Charlie, competing with his rival's race car, offers Mabel a ride on his motorcycle but drops her in a puddle. He next joins some dubious characters in abduction of his rival just before ... See full summary »
Cortez sends Alvarado to Montezuma who throws him into a dungeon from which he is rescued by Tecza who loves him. He is recaptured when her lover Guatemoco finds Alvarado hiding in her ... See full summary »
Cecil B. DeMille
Little Sara Crewe is placed in a boarding school by her father when he goes off to war, but he does not understand that the headmistress is a cruel, spiteful woman who makes life miserable ... See full summary »
The first part tells the story of Moses leading the Jews from Egypt to the Promised Land, his receipt of the tablets and the worship of the golden calf. The second part shows the efficacy ... See full summary »
Cecil B. DeMille
Charles de Rochefort,
Terje Vigen, a sailor, suffers the loss of his family through the cruelty of another man. Years later, when his enemy's family finds itself dependent on Terje's beneficence, Terje must ... See full summary »
German-American Karl and French-American Jules are in love with Angela when each returns to his country as war breaks out. She sails for France and while there is nearly raped by Karl as the Germans invade. She is later arrested for sending secret messages to Jules but Karl defends her. Both are saved from execution by the arrival of the French forces and Count Jules Written by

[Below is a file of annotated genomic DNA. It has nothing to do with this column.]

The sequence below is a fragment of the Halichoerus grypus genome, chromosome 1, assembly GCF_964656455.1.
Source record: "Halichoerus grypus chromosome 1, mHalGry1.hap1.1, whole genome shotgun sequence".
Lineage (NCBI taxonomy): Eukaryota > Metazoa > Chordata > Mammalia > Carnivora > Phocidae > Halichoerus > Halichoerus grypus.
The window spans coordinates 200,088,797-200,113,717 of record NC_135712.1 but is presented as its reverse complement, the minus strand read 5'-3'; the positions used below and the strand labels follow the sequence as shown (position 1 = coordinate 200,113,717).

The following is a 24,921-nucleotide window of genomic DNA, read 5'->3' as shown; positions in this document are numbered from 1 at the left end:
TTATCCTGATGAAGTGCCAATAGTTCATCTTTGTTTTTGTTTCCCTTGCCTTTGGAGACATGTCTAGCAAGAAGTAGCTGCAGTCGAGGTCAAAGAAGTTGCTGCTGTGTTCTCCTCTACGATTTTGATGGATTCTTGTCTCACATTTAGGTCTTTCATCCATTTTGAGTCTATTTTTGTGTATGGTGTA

Ed Stephan <email@example.com>
A good early Mary Pickford film directed by Cecil B. DeMille.
This film is blatantly an anti-German propaganda film to which audiences flocked because America declared war on Germany a few months before its release. It's very effective even today, as I found myself despising the Germans for their actions, which included killing civilians and raping some women. Mary Pickford plays the title character, uncharacteristically a grown woman instead of a child she played in most of her films during the silent era. She is wooed by German-American Jack Holt and French-American Raymond Hatton when war breaks out in 1914. The Germans are depicted as being overly brutal.
There was one scene that made me laugh, when the Germans break the door down to enter her aunt's home. Mary tells them in deadly ernest while waving a small American flag, "Gentlemen - you are breaking into the home of an American citizen - I must ask you to leave." The Germans, led by Walter Long, roared with laughter too. I couldn't decide if it was comic relief or if you were suppose to sympathize with Mary.
I rather enjoyed the film for what it was. It was paced well by DeMille and the acting was fine but typical of early silents. Walter Long made a good heavy - he can sneer with the best of them.
You may notice in the cast list some famous names (Wallace Beery, Ramon Novarro, etc.) without character names. You never actually see these actors, but they are known to have been in the film from various writings, including DeMille's autobiography.
5 of 7 people found this review helpful.
Was this review helpful to you?